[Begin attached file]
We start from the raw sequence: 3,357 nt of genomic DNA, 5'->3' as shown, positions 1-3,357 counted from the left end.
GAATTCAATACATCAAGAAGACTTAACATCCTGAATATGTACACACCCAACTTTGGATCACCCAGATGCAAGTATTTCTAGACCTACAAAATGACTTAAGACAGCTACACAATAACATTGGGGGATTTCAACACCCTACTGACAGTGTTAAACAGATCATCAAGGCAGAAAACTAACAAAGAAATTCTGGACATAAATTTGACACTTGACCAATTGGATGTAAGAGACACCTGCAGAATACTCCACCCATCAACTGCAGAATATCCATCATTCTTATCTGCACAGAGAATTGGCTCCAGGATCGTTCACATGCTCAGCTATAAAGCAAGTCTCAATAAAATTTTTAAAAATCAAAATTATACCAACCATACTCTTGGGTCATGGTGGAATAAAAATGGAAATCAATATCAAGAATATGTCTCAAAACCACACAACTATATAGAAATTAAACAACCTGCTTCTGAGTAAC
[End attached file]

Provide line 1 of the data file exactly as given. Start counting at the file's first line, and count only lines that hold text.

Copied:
We start from the raw sequence: 3,357 nt of genomic DNA, 5'->3' as shown, positions 1-3,357 counted from the left end.